Back in 1871 during the glory days of Canadian railway building, a bunch of businessmen decided it was time to lay down some tracks starting from Kingston to gain access to lumber and mineral resources in the north. The plan was to go as far as Pembroke, thus the Kingston and Pembroke (K&P) Railway was born. Built between 1872 and 1883, it got as far as Renfrew for a total of 103 miles.
As the country’s reliance on railways fell into decline so did the K&P, eventually succumbing to stages of disuse and dismantlement between 1962 and 1986. Since then there have been a number of efforts to convert sections of the old railway bed into recreational trails. A popular multi-use path heads 15km north from Kingston. Another maintained section of the old railway extends south from Barryvale on Calabogie Lake, a portion of which I biked along over the Labour Day weekend. Here’s how it went.
Barryvale was a flag stop named after the Barry family who lived here. It is now home to the Calabogie Highlands Golf Resort. There’s a sign on the edge of the trail that reads, ‘Fiddler’s Green. Off Roaders Welcomed‘. Fiddler’s Green is the resort’s restaurant. The Off Roaders being welcomed no doubt include cyclists, but, based on the majority trail users I encountered, it’s primarily targeted towards All Terrain Vehicule (ATV) enthusiasts and, in the winter, snowmobilers.
The trail also doubles as an access road to cottages, particularly along the section between Barryvale and Tatty Hill Road along Calabogie Lake.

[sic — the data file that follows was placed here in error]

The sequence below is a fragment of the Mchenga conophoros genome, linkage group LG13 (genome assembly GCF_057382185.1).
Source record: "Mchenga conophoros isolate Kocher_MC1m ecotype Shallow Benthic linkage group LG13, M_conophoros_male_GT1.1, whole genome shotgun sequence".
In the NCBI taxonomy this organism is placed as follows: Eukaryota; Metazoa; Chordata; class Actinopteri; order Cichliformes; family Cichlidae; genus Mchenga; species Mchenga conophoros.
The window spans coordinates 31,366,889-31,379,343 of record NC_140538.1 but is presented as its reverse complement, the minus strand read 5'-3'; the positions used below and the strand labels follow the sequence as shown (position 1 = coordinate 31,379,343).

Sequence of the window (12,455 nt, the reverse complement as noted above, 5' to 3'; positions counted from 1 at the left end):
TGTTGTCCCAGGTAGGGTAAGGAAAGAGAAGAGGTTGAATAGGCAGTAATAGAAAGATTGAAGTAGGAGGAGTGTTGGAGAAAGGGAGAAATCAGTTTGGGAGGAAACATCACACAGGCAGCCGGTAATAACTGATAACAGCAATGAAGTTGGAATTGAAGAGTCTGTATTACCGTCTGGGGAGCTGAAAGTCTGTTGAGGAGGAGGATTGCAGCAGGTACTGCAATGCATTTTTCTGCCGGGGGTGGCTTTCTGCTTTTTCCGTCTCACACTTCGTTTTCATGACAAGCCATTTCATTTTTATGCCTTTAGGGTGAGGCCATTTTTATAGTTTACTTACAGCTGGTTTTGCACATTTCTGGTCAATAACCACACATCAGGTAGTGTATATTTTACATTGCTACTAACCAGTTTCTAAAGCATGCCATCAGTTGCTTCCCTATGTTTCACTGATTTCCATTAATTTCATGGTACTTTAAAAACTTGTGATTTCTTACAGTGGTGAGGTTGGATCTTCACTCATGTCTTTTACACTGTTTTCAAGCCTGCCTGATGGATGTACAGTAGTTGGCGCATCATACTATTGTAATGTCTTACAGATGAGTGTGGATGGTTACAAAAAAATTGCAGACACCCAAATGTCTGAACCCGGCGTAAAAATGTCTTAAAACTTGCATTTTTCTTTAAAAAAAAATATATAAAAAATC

The trail narrows slightly south of Tatty Hill Road and becomes a bit rougher, but nothing my regular hybrid bike couldn’t handle.
The trail meandered past hills and lakes without any noticeable inclines, as dictated by the needs of the original trains. Signs along the route mentioned logging trucks as another user of the trail, although I didn’t happen upon any over the course of my ride.
There was plenty of space on the trail to share with the ATV’s I occasionally encountered, however I would stop on the edge of the path and let them pass to allow the dust to settle before I carried on. I was always greeted with a friendly wave as they passed by.
I did happen upon a few other cyclists. The roughest sections of the trail were those that passed through swampy areas. I’m guessing, the stones have to be larger for draining purposes. All were bike-able except the last section before Flower Station where the fist sized rocks required that I dismount and push my bike a hundred meters or so. Mountain bikes could handle it. This was also, conveniently, the point where I had to turn around and head back.
Google Maps suggests the maintained path continues as far south as Wilbur.
So, overall I would say it was a fine ride. Excellent in terms of scenery. I have ridden another section of the K&P trail north of the 401 to Clarendon Station but it was in much rougher shape than the one described in this post.
For those interested in a bike route from Ottawa to Calabogie check out this post.